In her lawsuit, the plaintiff is seeking more than $36,000 from damages to 43 cedars and flooding. We will only deal with the “cedars” portion.

In his judgement, the judge recalled that the right to property is indeed an important right that is even protected by the Charter of Human Rights and Freedoms. However, this right is marked by limits provided for in the law.

According to the evidence, the judge decided that it was indeed a semi-detached plantation. Among other things, the two previous neighbours had always acted as if the hedge was adjoining. Also: “47 ... since the cedars were planted on or near the dividing line, it is presumed to be adjoining under Section 1003 of the C.c.Q., which states:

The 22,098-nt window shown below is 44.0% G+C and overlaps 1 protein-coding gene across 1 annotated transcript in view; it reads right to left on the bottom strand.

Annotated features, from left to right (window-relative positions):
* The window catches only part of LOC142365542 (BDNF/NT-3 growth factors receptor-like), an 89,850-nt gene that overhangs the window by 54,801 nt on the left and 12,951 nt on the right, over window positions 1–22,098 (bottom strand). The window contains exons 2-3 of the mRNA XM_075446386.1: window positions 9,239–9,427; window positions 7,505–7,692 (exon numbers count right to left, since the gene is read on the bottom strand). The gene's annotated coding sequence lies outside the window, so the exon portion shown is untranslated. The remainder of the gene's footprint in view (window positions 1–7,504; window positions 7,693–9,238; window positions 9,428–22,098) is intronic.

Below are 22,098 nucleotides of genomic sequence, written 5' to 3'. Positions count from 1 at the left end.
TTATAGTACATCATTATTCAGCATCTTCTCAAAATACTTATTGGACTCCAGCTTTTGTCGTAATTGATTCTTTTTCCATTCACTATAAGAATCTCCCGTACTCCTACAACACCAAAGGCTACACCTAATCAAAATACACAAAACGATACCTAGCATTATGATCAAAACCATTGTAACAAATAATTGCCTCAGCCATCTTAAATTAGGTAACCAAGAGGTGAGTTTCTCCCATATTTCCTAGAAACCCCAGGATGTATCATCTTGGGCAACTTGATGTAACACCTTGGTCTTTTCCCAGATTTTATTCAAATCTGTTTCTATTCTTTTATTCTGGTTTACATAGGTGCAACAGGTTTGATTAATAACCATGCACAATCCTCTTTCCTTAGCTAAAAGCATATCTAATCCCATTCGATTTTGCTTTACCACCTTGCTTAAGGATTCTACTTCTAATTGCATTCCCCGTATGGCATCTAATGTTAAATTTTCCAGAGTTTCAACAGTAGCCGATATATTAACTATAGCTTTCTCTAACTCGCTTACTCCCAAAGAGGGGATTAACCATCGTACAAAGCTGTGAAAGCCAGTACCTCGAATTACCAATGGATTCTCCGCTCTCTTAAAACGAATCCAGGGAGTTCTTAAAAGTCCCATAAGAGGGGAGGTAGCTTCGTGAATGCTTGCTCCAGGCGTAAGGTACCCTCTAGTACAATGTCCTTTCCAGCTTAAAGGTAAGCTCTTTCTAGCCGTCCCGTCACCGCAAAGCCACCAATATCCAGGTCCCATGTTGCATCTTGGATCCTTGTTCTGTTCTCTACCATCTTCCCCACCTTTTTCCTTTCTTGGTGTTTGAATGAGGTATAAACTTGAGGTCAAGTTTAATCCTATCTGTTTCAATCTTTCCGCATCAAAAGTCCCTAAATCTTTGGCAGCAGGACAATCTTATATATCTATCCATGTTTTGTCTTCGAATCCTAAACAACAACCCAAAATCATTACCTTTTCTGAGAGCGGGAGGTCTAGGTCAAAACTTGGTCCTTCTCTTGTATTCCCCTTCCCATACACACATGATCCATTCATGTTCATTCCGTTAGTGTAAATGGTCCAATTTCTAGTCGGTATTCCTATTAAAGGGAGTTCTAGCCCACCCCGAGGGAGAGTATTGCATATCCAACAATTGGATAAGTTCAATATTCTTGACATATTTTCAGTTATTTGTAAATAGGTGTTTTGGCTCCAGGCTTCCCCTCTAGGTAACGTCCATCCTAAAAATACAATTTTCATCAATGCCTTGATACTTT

“1003. A fence on the dividing line is presumed to be common. Similarly, a wall supporting buildings on either side is presumed to be common up to the point of disjunction. “

48 It should be noted that a hedge is a fence within the meaning of this Section 25. “

The decision states that joint ownership is a form of undivided co-ownership in equal parts and as a result, neither one of the co-owners can destroy or modify the hedge without the consent of the other co-owner. Indeed, it is indicated that each of the co-owners of the hedge (each of the neighbours) must therefore obtain the authorization of the other before trimming the hedge. However, no neighbour can oppose it without a valid reason. In the absence of an agreement, it is the court that must give this authorization; one cannot decide alone.

This may seem excessive, but normally “the rules of good neighbourliness ensure that neighbours trust each other in the maintenance of adjoining works and that requests for express permission are rather rare due to often tacit consent.” (3)